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Same sex marriage

Same Sex Marriages

Cambridge City Hall

795 Massachusetts Avenue

On May 17, 2004 Cambridge City Hall opened at 12:01 AM and began issuing marriage licenses—the culmination of one of the most important and controversial civil rights issues in the United States since the Civil Rights Movement of the 1960s. Marcia Hams and Susan Shepherd were the first same-sex couple to apply for and receive a marriage license, and later exchanged vows in the first legalized same-sex marriage in the United States.

In her opinion, Chief Justice Margaret Marshall wrote that the “Massachusetts constitution affirms the dignity of all individuals” and “forbids the creation of second-class citizens.” With this statement, the Supreme Judicial Court of Massachusetts ruled in a 4 to 3 decision on November 18, 2003 that it is unconstitutional under the Massachusetts constitution to allow only heterosexual couples to marry. In the court's decision regarding Goodridge v. Department of Public Health, the court ruled “the right to marry means little if it does not include the right to marry the person of one's choice.”

This ruling made Massachusetts the first state in the United States to legalize same-sex marriage and the sixth jurisdiction in the world (behind Belgium; British Columbia, Canada; the Netherlands; Ontario, Canada; and Quebec, Canada) to legalize same-sex marriage. It immediately created a controversy in response to the legality and morality of this decision.

After the Goodridge decision, however, it was unclear whether the Massachusetts decision deemed civil unions as a far enough step towards marriage equality. Any ambiguity was cleared up on January 4, 2004 when a majority of the justices explained that the their ruling meant that only marriage could equal equality. Civil unions would be an “unconstitutional, inferior, and discriminatory status for same-sex couples. Separate is seldom, if ever, equal,” the court explained. The original November ruling had allowed for a stayed judgment for 180 days, providing for the Massachusetts Legislature to take any action that they deemed necessary. After those 180 days had passed, Governor Mitt Romney ordered town clerks to begin issuing marriage licenses on May 17, 2004. At midnight, with the typical three-day waiting period voided for the occasion, same-sex couples entered Cambridge City Hall. About a half-hour later, every two or three minutes, cheers erupted as each couple emerged from the building, marched down an impromptu aisle between a cheering crowd of 5,000 Cantabrigians, and same-sex marriage became a reality. Residents threw roses, rice, and even handed out cupcakes to the happy couples.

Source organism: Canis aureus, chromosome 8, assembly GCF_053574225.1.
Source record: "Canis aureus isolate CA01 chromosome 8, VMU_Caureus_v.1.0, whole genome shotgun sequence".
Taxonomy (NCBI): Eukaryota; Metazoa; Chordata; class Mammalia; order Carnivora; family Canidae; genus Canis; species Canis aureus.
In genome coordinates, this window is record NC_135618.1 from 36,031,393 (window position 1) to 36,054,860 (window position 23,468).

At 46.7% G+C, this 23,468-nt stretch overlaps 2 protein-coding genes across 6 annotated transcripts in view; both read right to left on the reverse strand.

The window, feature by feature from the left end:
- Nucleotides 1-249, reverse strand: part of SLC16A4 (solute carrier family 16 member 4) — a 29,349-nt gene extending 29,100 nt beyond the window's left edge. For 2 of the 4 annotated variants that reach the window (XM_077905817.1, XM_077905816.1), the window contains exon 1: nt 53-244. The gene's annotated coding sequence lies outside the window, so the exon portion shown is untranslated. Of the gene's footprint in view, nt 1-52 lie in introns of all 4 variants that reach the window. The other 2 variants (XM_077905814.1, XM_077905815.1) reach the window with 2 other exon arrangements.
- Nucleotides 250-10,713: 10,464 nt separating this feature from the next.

While Cambridge has a reputation for progressive politics, one has to remember the context in which the Cambridge City Council and the City Clerk made the decision to open City Hall at one minute past midnight and issue the first same sex marriage license in America. At this time, U.S. President George W. Bush had just called on Congress “to pass, and to send to the states for ratification, an amendment to the U.S. Constitution defining and protecting marriage as a union of a man and a woman as husband and wife.” There was opposition to the idea of “non-traditional” unions from both sides of the aisle, even in Massachusetts. In this climate of fear, Cambridge, the only city in America that has had three openly-gay mayors, took the lead and claimed this issue. In the years that have followed this issue has continued to divide America. While seven other states and the District of Columbia have legalized same sex marriage, over 30 have passed laws or constitutional amendments to ban same sex marriage.

Cambridge saw 227 couples apply for marriage licenses that first night. Another 10,000 same-sex couples were married throughout Massachusetts in the first four years following Marcia and Susan's wedding. In the eight years since Massachusetts legalized same-sex marriage, four other states and Washington D.C. have legalized same-sex unions. Brian Lees, one of the original sponsors of the amendment to ban same-sex marriage has since said, “Gay marriage has begun, and life has not changed for the citizens of the commonwealth, with the exception of those who can now marry.” And Cambridge continues to be happy to marry any couple who applies for a license at city hall.